# the difference between ! and ~ in C in isNotEqual function

Hello I have been trying to do my homework in my Machine Organisation class. I had to write code

``````/*
*   Examples: isNotEqual(5,5) = 0, isNotEqual(4,5) = 1
*   Legal ops: ! ~ & ^ | + << >>
*   Max ops: 6
*   Rating: 2
*/
``````

after some thinking I realized to write code

``````int isNotEqual(int x, int y) {
return x^y;
}
``````

but it didn't work. after some searching I found a code that was similar to mine, but had !! in front of x^y.

``````int isNotEqual(int x, int y) {
return !!(x^y);
}
``````

After finding this code I tried it and it worked. So I tried the same thing but with ~~ in front, but it didn't work. As I understand ! means not only "not " but it also does something else. Which is why we did !! (not+not=yes) twice to get the same value, but a different answer.

Am I correct about !!? What does ! exactly do? What is the difference between ~ and !? When is the appropriate time to use ~ and when is the appropriate time to use !?

-
`!` is a logical not, `~` is a binary not. –  Richard J. Ross III Mar 28 '14 at 1:15
I can understand if you ask how that function works, but asking what's the difference between `!` and `~`? Did you try google it? –  Yu Hao Mar 28 '14 at 1:16
I guess I should change my question title. Well I basically know one is binary and the other is logical. I just didn't get why one of them worked in this function and the other didn't –  Vato Mar 28 '14 at 1:19
@RichardJ.RossIII: "Bitwise" is clearer than "binary". –  Keith Thompson Mar 28 '14 at 1:20

## 3 Answers

`~` flips all the bits in a number. Flipping every bit twice, gives you back the same bits, so the number stays the same.

`!` gives you zero when applied to a non-zero operand and one when applied to zero. So if the operand is one or zero, it will give you back the same operand. But when the operand is neither one nor zero, it will give you back one instead of the original number.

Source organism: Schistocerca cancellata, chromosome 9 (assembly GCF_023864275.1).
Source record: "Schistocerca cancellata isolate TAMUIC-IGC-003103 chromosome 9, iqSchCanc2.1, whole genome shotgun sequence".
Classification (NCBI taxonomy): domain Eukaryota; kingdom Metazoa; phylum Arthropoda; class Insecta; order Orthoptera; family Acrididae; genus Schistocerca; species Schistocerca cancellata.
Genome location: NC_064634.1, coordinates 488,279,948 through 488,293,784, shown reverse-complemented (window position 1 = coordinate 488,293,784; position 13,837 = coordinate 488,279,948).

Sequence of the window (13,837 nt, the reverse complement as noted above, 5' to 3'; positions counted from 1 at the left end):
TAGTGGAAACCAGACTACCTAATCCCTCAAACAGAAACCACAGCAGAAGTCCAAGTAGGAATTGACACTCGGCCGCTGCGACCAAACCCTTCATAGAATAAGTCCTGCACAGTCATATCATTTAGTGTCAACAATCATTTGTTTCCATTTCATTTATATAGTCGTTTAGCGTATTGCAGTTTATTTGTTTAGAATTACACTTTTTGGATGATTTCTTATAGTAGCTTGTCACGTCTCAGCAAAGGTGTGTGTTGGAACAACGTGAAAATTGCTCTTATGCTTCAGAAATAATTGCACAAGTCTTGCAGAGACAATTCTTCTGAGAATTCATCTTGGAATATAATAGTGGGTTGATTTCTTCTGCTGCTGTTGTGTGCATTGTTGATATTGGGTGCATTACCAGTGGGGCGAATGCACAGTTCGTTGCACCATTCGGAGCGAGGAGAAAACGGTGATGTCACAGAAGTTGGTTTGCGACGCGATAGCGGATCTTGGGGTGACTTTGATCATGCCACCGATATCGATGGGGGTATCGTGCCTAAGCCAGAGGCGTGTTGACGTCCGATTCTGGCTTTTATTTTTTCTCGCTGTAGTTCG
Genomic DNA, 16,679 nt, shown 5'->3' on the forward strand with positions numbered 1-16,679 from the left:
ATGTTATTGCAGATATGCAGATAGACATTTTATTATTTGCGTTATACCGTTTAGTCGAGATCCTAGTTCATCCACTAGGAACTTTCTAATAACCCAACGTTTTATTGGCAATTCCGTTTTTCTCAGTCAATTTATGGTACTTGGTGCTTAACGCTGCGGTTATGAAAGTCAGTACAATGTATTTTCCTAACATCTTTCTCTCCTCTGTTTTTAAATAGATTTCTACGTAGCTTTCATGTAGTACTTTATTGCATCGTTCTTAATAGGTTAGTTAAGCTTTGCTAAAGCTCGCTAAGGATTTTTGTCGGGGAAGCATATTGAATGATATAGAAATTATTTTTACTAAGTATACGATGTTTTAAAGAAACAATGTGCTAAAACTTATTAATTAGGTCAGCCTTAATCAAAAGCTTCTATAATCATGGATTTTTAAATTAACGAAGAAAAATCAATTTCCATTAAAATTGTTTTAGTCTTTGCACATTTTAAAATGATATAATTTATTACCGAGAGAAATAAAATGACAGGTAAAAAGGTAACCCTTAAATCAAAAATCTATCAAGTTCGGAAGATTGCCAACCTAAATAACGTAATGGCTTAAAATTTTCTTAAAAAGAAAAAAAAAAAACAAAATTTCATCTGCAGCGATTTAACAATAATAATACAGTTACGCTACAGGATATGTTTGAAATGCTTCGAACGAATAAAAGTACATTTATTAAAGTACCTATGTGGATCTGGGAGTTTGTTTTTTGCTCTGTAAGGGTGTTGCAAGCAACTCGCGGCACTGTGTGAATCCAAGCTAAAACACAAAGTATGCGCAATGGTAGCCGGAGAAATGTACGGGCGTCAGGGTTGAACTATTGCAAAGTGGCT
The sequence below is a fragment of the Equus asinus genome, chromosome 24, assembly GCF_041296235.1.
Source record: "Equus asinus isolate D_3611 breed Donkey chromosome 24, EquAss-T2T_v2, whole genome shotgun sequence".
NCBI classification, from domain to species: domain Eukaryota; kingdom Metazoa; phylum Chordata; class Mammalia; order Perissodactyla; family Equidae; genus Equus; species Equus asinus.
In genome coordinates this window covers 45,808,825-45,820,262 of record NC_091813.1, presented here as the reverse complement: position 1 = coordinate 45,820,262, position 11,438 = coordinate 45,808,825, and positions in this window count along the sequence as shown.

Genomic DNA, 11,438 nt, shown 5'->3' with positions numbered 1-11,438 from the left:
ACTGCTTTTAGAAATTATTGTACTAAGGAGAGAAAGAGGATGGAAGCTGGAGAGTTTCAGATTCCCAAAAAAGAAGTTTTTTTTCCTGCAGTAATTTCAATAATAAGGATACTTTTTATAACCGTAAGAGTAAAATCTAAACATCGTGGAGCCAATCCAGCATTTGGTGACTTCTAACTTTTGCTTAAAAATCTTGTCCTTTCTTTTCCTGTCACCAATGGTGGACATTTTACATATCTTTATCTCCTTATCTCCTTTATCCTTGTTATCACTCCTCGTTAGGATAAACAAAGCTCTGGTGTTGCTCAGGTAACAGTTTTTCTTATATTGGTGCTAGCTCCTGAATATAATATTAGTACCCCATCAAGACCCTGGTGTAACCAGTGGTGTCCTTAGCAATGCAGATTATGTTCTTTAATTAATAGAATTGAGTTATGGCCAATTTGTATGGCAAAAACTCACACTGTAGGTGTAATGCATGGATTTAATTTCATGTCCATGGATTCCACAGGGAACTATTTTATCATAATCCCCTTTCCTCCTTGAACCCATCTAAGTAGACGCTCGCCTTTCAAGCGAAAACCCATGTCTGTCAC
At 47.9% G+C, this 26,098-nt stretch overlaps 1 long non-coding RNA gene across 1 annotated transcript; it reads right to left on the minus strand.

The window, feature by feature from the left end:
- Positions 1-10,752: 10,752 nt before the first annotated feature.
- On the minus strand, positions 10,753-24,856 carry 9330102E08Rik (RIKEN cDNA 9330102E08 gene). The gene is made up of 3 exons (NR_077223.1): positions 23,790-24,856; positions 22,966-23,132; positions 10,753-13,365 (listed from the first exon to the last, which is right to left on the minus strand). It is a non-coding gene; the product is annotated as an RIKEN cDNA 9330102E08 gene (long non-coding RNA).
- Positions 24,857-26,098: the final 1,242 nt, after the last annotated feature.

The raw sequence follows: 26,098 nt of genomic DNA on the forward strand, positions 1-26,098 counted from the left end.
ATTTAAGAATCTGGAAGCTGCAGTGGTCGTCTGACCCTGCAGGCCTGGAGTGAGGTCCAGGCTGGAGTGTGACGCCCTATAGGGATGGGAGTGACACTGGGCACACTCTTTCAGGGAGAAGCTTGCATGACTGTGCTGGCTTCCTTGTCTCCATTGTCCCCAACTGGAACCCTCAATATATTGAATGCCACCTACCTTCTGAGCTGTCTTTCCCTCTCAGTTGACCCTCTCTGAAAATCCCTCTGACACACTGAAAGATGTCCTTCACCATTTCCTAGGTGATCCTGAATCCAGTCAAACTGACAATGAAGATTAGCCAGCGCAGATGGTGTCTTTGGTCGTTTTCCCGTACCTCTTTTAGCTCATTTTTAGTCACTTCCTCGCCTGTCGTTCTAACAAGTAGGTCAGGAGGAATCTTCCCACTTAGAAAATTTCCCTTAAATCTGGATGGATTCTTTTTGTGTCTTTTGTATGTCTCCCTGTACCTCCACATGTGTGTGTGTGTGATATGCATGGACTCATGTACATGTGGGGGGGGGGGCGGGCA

So `~~` always gives you the original number and `!!` gives you one or zero.

-

! is using to get the opposite of a thing.

Opposite of true is false Opposite of false is true

~ is using to change all bit by it opposite.

Opposite of false is true (1111 1111 ... is not equals to zero) Opposite of true is not false (0000 0001 -> 1111 1110 not equals to zero so true and not false)

Use ! for logical proposal and ~ for binary operations.

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You just spent the entire answer using the word "opposite" for both operators, even though they do different things (which is the entire point of the question!) –  Lightning Racis in Obrit Mar 28 '14 at 1:41
i got some poor vocabulary in english. Opposite is the right word for ! but isn't appropriate for ~ i am ok with that. Which other word can replace it please? –  RaNdoM_PoWneD Mar 28 '14 at 1:46
That's up to you. They are both opposites in a sense, but the entire point is that they are "opposite" operations in a different way, so you'll have to pick a different word. The other two answers accomplish this very well by explaining the behaviours of each operation in detail rather than relying on a single, ambiguous word. –  Lightning Racis in Obrit Mar 28 '14 at 9:23

The first you understand is that the xor operator `x^y` is the bit-manipulation operator that returns `0` only if the two bits are equal i.e, `1^1` and `0^0` is `0`, while `1^0` and `0^1` is `1`. So `x^y` is zero if all the bits of `x` and `y` are equal, non-zero otherwise.

The use of `!!` is that, a single `!` returns an integer value of either `0` or `1`, and a double `!!` returns the opposite of the previous result. If you think about it, that means, `!!` on a zero operand returns `0`, while `!!` on a non-zero operand returns `1`, exactly wha t you need.

`~` is the bit-not operator, double `~~` returns the original number, it doesn't return only `0` or `1`.

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So if I used ~~ instead of !! it would return 0x00000000 or 0x00000001 right? –  Vato Mar 28 '14 at 1:26
@vatomargvelashvili Not really, try output `~~42u` and see what's the result. –  Yu Hao Mar 28 '14 at 1:29
did you mean ~~42y ? for ~~42u I got 42[0x2a] –  Vato Mar 28 '14 at 1:34
what does u mean in ~~42u? –  Vato Mar 28 '14 at 1:36
@vatomargvelashvili `42` is the correct result of `~~42u`, but from your question, what you need is to return either `0` or `1` for false or true. `u` in `42u` means `unsigned`, it's almost always a good idea to use unsigned integer for bit-manipulation. –  Yu Hao Mar 28 '14 at 1:37